This is yet another instance when both, our own intuitions, as well as the precepts of the original doctrines, are corroborated by the technological advances in science. Most of us can remember fairly easily that some of the most delicious meals we’ve enjoyed have taken place in the appeasement of strong hunger, best tasting water made its appearance in the quenching of extreme thirst, and ending a long day of productivity seems to offer the most satisfying rest. It is the existence of these opposites that actually illustrates their inseparability. This is the case for anything in our experience. Hot would be meaningless without the existence of cold, right would be in the same predicament without the concept of a left, and anything that is identifiable by the human mind. One of the most notable aphorisms that captures the methodological thrust of Yoga, as an instrument of health and wellness:
Which roughly translates to, a cure for any malady or obstacle is found in the counter-measure to the forces that brought it to be. Many other traditions extol the dichotomy found in every corner of the experiential Universe, as the renown Yin-Yang symbol of Taoism. The apparent likeness between this prescription and the Hippocratic stance of “opposites cure opposites”, is too obvious to overlook just on the basis of the fact that it’s an Eastern perspective.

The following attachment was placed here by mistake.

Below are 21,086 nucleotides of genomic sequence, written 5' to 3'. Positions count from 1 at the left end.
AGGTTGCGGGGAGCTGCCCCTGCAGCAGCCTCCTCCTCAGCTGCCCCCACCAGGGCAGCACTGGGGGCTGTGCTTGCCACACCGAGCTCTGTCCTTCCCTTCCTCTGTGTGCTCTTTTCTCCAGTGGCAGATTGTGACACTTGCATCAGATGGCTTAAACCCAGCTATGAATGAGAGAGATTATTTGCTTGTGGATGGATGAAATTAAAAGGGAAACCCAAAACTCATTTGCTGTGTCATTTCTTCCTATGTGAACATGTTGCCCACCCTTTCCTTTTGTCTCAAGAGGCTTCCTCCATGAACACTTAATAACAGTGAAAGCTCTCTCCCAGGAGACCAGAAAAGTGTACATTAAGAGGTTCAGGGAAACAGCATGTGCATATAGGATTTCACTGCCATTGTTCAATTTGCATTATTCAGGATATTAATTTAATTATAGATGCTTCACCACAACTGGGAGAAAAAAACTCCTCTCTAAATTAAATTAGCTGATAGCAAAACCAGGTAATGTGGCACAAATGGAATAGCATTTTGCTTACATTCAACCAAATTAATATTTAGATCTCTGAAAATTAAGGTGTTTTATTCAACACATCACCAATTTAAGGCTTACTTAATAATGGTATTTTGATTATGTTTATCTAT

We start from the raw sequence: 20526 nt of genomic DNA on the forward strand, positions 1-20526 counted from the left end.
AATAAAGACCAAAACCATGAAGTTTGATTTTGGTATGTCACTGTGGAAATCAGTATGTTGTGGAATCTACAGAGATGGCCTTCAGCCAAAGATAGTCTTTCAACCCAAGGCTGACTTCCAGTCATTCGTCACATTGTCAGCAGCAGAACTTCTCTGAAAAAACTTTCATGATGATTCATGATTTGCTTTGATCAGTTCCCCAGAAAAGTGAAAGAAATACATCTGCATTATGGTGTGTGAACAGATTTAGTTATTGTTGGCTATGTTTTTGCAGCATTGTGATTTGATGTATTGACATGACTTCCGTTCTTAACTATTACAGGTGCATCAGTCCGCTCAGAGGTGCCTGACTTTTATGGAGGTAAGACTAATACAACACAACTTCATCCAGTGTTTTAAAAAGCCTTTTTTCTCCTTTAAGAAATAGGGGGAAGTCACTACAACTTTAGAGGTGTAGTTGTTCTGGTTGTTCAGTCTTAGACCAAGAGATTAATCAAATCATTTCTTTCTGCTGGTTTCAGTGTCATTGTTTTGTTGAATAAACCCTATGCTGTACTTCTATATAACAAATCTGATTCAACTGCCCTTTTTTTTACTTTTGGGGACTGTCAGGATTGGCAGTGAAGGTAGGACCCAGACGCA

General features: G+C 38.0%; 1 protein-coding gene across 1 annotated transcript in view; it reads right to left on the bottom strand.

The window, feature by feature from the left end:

This is the kind of good news that can help individuals muster up the patience that is necessary when taking care of their own structure. The arduous drudgery of these practices is actually comparatively small and fleeting with respect to the vivid and satisfying reverberation of health that comes soon after and lasts much longer. This information can really be the thing that rectifies the destructive and unhealthy course that we often don’t even know we may be on. Hardship is just a fact of life, and it is built into our very own flesh. The hardship we evade in the regular maintenance of our own biology, will, and does, visit us later in life in the sadly familiar outfit of heart disease, arthritis, cognitive failure, etc… Taking the steering wheel of our life into our hands has its own challenges, but it is not nearly as challenging as keeping our hands off of it. If you dont hold the steering wheel of your car, you may continue down the road for sometime, and not crash, but is the labor saving tactic of not steering, worth the eventual outcome?